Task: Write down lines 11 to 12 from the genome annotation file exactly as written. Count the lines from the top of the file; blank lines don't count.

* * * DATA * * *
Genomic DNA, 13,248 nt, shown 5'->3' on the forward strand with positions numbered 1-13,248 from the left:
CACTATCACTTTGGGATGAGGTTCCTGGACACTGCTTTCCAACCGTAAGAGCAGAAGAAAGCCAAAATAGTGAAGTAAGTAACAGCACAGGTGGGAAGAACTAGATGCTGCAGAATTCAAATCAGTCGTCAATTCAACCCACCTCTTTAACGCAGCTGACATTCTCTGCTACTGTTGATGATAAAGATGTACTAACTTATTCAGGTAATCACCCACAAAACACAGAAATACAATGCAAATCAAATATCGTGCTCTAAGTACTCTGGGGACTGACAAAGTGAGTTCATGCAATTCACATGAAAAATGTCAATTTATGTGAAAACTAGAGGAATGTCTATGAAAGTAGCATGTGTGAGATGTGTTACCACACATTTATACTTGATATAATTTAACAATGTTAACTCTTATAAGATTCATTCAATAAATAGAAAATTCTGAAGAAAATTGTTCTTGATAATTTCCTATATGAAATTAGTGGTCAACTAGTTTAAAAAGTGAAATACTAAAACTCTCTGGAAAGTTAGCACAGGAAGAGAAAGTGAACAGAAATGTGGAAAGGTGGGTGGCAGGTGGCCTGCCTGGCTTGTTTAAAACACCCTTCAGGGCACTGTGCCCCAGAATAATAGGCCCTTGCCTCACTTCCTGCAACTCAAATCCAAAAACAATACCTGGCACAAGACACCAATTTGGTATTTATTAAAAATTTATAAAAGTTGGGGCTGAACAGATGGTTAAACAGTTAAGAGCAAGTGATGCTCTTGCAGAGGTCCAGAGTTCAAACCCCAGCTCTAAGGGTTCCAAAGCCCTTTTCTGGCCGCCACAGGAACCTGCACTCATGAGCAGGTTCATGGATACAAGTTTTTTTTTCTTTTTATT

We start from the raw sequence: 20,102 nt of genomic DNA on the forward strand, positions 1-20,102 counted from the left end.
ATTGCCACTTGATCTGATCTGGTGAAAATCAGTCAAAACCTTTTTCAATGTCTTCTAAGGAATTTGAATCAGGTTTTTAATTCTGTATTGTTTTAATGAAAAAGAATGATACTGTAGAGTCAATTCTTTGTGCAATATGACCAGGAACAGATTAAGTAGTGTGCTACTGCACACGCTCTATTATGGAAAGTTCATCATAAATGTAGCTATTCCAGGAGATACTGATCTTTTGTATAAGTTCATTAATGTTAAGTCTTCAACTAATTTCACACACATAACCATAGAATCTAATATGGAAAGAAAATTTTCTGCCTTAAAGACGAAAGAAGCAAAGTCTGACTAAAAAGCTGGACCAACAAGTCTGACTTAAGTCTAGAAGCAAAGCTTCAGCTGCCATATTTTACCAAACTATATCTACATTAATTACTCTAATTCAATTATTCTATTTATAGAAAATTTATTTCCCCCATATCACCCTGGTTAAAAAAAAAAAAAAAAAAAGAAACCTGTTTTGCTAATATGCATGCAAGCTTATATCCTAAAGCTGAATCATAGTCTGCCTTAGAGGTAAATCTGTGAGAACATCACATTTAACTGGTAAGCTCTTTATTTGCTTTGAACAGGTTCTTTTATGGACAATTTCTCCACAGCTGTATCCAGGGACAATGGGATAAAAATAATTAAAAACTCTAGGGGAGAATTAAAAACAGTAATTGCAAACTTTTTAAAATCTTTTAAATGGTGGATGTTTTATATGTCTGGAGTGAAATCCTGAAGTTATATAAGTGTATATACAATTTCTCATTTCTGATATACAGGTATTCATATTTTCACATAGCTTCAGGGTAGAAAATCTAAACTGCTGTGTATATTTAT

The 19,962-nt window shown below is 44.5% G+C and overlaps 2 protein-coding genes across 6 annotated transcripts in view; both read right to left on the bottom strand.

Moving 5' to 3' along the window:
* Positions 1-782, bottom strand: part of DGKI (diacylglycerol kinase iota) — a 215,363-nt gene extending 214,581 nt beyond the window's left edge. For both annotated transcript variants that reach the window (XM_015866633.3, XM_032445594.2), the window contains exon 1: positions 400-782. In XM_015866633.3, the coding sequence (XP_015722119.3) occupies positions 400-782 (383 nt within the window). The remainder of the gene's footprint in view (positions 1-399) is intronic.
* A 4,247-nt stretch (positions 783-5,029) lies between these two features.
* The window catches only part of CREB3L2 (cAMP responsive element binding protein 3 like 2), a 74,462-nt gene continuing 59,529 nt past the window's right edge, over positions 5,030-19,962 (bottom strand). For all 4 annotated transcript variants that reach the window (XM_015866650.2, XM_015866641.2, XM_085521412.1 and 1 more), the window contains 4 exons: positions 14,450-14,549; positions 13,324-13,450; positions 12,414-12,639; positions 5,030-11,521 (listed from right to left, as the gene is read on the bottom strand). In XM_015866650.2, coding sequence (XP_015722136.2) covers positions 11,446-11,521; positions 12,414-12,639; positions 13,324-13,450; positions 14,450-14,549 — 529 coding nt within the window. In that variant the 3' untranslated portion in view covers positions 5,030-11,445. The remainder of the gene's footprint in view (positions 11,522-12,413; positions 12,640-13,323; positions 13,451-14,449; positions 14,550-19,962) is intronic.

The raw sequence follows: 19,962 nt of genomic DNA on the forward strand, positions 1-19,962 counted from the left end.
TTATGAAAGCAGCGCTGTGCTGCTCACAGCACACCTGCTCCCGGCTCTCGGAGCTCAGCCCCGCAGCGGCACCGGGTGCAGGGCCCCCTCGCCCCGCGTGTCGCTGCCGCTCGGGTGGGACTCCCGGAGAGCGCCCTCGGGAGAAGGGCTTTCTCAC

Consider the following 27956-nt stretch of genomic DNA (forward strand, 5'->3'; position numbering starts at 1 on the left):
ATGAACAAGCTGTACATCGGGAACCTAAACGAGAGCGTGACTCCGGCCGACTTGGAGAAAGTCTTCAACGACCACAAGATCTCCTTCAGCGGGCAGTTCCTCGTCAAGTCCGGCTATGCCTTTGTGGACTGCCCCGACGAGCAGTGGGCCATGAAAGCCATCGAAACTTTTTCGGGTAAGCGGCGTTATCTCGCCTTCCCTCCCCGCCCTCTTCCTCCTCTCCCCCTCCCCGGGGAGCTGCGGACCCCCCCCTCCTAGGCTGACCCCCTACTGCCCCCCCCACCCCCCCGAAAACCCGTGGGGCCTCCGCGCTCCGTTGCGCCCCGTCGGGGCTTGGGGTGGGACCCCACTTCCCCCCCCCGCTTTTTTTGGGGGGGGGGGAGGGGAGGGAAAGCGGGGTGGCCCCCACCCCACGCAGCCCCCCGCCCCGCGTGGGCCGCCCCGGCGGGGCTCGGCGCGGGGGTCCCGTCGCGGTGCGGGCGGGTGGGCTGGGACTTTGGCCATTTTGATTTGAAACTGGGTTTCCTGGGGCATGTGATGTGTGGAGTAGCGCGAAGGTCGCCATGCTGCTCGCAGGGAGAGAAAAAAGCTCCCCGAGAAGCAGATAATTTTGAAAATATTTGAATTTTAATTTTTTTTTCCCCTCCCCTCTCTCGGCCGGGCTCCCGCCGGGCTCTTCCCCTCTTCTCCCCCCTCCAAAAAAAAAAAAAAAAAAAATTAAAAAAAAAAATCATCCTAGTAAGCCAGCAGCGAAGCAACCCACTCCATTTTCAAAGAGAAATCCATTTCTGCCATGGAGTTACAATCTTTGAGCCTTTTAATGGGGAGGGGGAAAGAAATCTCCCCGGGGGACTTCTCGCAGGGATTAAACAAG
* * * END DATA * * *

TTATGAAAGCAGCGCTGTGCTGCTCACAGCACACCTGCTCCCGGCTCTCGGAGCTCAGCCCCGCAGCGGCACCGGGTGCAGGGCCCCCTCGCCCCGCGTGTCGCTGCCGCTCGGGTGGGACTCCCGGAGAGCGCCCTCGGGAGAAGGGCTTTCTCAC

Consider the following 27956-nt stretch of genomic DNA (forward strand, 5'->3'; position numbering starts at 1 on the left):